Interview with a Project Manager from Boston Consulting Group - Printable Version
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Interview with a Project Manager from Boston Consulting Group - tony - 11-30-2010 12:57 PM
BCG came to the University of Chicago early in the fall quarter to give presentations and recruit Ph.D.’s, M.D.’s, and J.D.’s. The application process is very rigorous. It begins with a resume screen and then proceeds with three rounds of interviews – the first two typically in Chicago (either on campus or in the firm’s Chicago office) and the final round in the applicant’s selected office. Each round of interviews consists of 3-5 individual interviews of 45-60 minutes. These interviews alternate between business case interviews that test the candidate’s skill at solving business problems and “fit” interviews that assess the candidate’s softer personal skills.
2. How do most people break into this field nowadays?
Through campus recruiting. It is possible to get hired in from another (typically boutique) consulting firm or from an industry job, but most consultants are hired directly after completing a degree or post-doc position. Keep in mind that if you have an advanced degree (of more than 2 years in duration), then it is generally not necessary to get an MBA to be considered for the same positions as MBAs.
3. What is a typical career path in this field? How often are there advancement opportunities? Is most advancement within or across organizations?
The career path is set up with points of advancement roughly every 2 years. The first 2 years are spent as an associate or analyst, during which the job is primarily focused on research, financial model building, presentation writing, and working with junior clients. The next 2 years are spent as an engagement or project manager; the engagement manager is responsible for the day-to-day operations of a study, works with the lead client team member, and manages a team of 1-4 associates/analyst. The next role is a transitional one between leading individual engagements and supporting multiple engagements (possibly at different clients). Finally, one can become elected partner 7-8 years after starting; partners serve as counselors to senior client executives and provide overall leadership to the teams “on the ground”.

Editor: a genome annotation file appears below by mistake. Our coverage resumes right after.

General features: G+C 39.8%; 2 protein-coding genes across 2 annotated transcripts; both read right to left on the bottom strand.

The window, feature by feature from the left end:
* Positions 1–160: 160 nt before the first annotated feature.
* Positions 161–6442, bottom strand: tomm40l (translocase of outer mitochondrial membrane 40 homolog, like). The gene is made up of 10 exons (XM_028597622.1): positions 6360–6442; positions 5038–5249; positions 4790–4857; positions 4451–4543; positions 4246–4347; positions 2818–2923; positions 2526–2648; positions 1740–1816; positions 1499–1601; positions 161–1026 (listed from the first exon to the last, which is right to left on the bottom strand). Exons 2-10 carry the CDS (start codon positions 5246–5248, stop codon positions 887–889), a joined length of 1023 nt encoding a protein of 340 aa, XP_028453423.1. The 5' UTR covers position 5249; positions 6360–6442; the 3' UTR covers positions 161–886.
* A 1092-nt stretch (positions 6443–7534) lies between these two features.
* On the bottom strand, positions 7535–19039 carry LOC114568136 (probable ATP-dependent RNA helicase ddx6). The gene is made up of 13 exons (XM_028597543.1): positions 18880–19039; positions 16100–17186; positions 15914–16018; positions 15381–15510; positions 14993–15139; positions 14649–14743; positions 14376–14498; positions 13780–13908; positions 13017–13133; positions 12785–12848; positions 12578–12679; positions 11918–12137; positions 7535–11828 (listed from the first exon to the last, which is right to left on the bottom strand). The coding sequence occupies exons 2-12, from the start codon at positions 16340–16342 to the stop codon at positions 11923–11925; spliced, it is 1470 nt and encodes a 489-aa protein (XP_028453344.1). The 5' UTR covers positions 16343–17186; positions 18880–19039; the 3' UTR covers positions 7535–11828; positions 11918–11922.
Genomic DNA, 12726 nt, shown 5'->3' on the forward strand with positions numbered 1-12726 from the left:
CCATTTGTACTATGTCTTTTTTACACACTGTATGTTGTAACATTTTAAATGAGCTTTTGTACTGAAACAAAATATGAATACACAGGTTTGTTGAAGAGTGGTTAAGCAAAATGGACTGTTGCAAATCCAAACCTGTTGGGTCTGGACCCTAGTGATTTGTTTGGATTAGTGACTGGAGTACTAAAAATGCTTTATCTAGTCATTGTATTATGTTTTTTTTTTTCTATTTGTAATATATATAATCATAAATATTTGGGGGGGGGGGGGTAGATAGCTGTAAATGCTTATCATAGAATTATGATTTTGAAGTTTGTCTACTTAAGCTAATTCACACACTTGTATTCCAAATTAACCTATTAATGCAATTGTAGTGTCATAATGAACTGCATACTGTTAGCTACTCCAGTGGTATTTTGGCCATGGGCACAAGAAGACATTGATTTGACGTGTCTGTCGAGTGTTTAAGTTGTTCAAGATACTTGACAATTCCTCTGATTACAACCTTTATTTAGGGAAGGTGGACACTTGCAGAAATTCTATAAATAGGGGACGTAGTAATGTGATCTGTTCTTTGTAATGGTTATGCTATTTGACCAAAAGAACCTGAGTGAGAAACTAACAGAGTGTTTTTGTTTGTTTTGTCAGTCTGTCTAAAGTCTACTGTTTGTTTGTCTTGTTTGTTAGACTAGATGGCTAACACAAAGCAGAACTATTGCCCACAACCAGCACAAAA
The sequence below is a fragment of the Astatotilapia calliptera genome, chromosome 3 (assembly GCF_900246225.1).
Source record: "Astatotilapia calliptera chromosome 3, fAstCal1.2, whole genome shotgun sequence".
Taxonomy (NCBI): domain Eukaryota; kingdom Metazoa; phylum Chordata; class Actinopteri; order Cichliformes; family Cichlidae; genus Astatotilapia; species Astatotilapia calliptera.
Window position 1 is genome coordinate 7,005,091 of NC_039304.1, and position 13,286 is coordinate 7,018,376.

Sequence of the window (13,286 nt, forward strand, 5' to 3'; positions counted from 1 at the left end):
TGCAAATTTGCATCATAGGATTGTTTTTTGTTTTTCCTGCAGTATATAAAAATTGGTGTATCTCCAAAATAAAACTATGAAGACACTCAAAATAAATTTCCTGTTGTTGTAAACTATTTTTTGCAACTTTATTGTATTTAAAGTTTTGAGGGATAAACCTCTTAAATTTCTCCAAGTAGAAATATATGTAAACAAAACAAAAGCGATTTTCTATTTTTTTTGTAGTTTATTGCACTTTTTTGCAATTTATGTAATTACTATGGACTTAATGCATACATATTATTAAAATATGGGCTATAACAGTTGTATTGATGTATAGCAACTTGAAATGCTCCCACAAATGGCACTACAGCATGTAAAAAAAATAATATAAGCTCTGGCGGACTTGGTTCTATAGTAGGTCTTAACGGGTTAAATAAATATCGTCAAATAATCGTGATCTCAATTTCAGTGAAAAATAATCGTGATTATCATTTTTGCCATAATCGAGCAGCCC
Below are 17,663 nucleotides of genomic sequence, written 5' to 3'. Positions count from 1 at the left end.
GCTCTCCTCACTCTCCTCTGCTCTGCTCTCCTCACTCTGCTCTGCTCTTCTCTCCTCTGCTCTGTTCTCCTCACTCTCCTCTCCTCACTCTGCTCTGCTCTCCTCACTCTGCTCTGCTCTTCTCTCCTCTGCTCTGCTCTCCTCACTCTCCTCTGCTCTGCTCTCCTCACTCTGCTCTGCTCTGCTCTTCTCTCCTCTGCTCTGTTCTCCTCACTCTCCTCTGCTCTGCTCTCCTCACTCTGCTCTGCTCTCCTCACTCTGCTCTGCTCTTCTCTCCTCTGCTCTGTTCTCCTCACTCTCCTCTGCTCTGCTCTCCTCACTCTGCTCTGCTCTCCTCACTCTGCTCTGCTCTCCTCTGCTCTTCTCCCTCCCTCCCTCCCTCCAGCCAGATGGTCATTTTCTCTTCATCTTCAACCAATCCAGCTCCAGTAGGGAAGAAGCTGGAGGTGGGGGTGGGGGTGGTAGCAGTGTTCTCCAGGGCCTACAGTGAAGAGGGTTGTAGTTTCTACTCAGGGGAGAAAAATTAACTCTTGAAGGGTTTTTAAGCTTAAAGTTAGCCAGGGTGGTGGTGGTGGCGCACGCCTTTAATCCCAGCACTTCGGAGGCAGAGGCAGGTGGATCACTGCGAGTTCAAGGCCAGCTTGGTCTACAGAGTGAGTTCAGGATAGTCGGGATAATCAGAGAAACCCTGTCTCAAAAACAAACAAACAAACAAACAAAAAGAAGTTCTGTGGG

However, few make a career out of consulting. The median length of stay at the top consulting firms is 3-4 years. Most consultants leave before reaching partnership, often going to clients, working in other industry positions, moving to non-profit companies, or starting their own businesses. It is rare to move laterally from one consulting firm to another.